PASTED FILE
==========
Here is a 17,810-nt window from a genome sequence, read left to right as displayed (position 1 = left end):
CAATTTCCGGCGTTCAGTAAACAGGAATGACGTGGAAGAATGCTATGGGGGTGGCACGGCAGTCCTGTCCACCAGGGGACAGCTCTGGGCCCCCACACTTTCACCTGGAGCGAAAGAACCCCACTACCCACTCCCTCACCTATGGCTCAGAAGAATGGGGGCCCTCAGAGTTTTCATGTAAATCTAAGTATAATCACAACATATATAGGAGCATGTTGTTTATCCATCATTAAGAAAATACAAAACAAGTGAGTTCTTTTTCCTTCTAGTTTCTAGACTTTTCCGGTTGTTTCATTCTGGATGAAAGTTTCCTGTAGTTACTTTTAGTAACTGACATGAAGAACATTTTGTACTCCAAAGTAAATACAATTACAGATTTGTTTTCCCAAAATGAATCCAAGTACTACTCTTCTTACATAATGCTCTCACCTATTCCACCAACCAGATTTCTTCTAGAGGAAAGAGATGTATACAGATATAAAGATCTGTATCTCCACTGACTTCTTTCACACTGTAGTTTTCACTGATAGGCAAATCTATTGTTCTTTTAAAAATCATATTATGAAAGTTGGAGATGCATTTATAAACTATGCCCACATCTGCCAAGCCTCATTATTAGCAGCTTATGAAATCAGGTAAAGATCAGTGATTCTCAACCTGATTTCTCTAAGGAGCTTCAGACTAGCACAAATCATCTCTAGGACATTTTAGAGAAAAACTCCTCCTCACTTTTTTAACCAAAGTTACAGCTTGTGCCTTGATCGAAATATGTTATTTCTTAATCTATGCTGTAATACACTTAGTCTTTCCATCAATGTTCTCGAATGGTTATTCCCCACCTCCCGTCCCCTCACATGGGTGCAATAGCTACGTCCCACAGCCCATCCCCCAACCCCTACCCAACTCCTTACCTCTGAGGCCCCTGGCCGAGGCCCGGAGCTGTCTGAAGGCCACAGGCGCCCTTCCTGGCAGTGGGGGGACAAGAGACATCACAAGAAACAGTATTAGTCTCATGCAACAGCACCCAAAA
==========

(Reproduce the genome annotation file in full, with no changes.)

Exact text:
Here is a 17,810-nt window from a genome sequence, read left to right as displayed (position 1 = left end):
CAATTTCCGGCGTTCAGTAAACAGGAATGACGTGGAAGAATGCTATGGGGGTGGCACGGCAGTCCTGTCCACCAGGGGACAGCTCTGGGCCCCCACACTTTCACCTGGAGCGAAAGAACCCCACTACCCACTCCCTCACCTATGGCTCAGAAGAATGGGGGCCCTCAGAGTTTTCATGTAAATCTAAGTATAATCACAACATATATAGGAGCATGTTGTTTATCCATCATTAAGAAAATACAAAACAAGTGAGTTCTTTTTCCTTCTAGTTTCTAGACTTTTCCGGTTGTTTCATTCTGGATGAAAGTTTCCTGTAGTTACTTTTAGTAACTGACATGAAGAACATTTTGTACTCCAAAGTAAATACAATTACAGATTTGTTTTCCCAAAATGAATCCAAGTACTACTCTTCTTACATAATGCTCTCACCTATTCCACCAACCAGATTTCTTCTAGAGGAAAGAGATGTATACAGATATAAAGATCTGTATCTCCACTGACTTCTTTCACACTGTAGTTTTCACTGATAGGCAAATCTATTGTTCTTTTAAAAATCATATTATGAAAGTTGGAGATGCATTTATAAACTATGCCCACATCTGCCAAGCCTCATTATTAGCAGCTTATGAAATCAGGTAAAGATCAGTGATTCTCAACCTGATTTCTCTAAGGAGCTTCAGACTAGCACAAATCATCTCTAGGACATTTTAGAGAAAAACTCCTCCTCACTTTTTTAACCAAAGTTACAGCTTGTGCCTTGATCGAAATATGTTATTTCTTAATCTATGCTGTAATACACTTAGTCTTTCCATCAATGTTCTCGAATGGTTATTCCCCACCTCCCGTCCCCTCACATGGGTGCAATAGCTACGTCCCACAGCCCATCCCCCAACCCCTACCCAACTCCTTACCTCTGAGGCCCCTGGCCGAGGCCCGGAGCTGTCTGAAGGCCACAGGCGCCCTTCCTGGCAGTGGGGGGACAAGAGACATCACAAGAAACAGTATTAGTCTCATGCAACAGCACCCAAAA